Like other institutions of the Republic, the Cameroon Defence and Security Forces need to keep a record of their history. This is achieved through the activities of their various structures, like the Secretariat of State to the Ministry of Defence, which is, to some extent, the custodian of the Defence memory.

The Secretariat of State to the Ministry of Defence in charge of Ex-Servicemen and War Victims’ remembrance activities rely on a core pillar, which is the Duty to Remember, a sacred duty. Indeed, the decree No. 2012/387 of September 14, 2012 to lay down the organization and functioning of this structure of the Cameroon Ministry of Defence provides in Article 12, that through its Memory and Remembrance Division, it is responsible for:

  • maintaining and perpetuating the memory of all those who have died for the fatherland;
  • passing on the duty of remembrance to future generations by arousing an ideal of love of the fatherland;
  • commemorating major historical facts and events;
  • keeping the card index of ex-servicemen and war victims.

These provisions relating to the maintenance, development and promotion of the sacred duty of Memory and Remembrance set out in article 3 of the same organic text, are to be implemented through a number of actions. The above-mentioned responsibilities can be broken down into several groups of activities.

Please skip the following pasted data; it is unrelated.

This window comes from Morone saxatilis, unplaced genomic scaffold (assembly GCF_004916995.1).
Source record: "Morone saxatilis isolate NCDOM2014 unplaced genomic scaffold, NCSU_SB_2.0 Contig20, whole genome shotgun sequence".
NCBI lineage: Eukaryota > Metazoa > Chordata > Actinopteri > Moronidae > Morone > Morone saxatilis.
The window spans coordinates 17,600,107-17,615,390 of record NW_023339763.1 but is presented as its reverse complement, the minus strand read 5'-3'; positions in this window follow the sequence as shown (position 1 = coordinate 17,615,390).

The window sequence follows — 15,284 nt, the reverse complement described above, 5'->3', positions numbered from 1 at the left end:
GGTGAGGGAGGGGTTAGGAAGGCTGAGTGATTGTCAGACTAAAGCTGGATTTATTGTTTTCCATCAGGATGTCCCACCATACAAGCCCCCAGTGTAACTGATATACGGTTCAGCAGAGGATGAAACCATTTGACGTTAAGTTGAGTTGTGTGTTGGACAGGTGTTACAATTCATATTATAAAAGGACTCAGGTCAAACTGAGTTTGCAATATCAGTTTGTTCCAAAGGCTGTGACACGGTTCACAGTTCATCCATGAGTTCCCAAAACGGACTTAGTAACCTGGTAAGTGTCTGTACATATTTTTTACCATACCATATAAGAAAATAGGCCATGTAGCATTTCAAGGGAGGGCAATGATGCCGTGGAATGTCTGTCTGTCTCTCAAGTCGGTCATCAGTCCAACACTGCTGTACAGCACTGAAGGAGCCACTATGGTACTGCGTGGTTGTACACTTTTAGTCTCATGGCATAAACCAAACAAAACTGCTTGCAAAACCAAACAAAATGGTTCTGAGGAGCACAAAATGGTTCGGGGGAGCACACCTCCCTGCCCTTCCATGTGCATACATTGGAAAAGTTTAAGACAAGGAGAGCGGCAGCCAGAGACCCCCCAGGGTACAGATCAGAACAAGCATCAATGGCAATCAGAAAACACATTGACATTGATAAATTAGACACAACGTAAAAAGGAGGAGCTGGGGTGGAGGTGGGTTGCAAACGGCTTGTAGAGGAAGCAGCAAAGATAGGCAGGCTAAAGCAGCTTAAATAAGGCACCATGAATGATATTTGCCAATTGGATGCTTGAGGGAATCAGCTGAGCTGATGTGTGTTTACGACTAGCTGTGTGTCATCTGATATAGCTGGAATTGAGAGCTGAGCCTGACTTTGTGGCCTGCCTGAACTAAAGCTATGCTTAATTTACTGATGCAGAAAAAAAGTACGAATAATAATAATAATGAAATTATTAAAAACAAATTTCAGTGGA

Maintaining and perpetuating the memory of all those who died for the fatherland means that these actors, who are often ignored or forgotten, must be identified and given the tribute they deserve. These heroes will be recognized through intellectual productions such as written publications and audio-visual documentaries, as well as artistic and architectural creations such as memorials, steles and other monuments, and the enhancement of historical military sites (battlefields or ancient defence buildings).

 Passing on to future generations necessarily involves raising awareness among young people of the work and achievements of their predecessors in building the country and protecting it from the various threats to its territorial integrity and security.  Priority is given to young people in schools and universities, through communications, conferences, round tables, etc. These operations should help to keep the strong patriotic fibre within these young people, and encourage their possible desire to join the defence forces to uphold the action of the country’s heroes.   

It is also about facilitating access to data relating to our military history, hence the establishment of information and documentation centres, as well as military museums. 

These remembrance activities in particular, and those of the SED/CACVG in general, must be supported by a mastery of the population that this structure targets. For this reason, the SED/CACVG regularly conducts censuses of veterans and war victims, the results of which are entered into an up-to-date national database for maximum efficiency. 

A people without memory is a people without a future!


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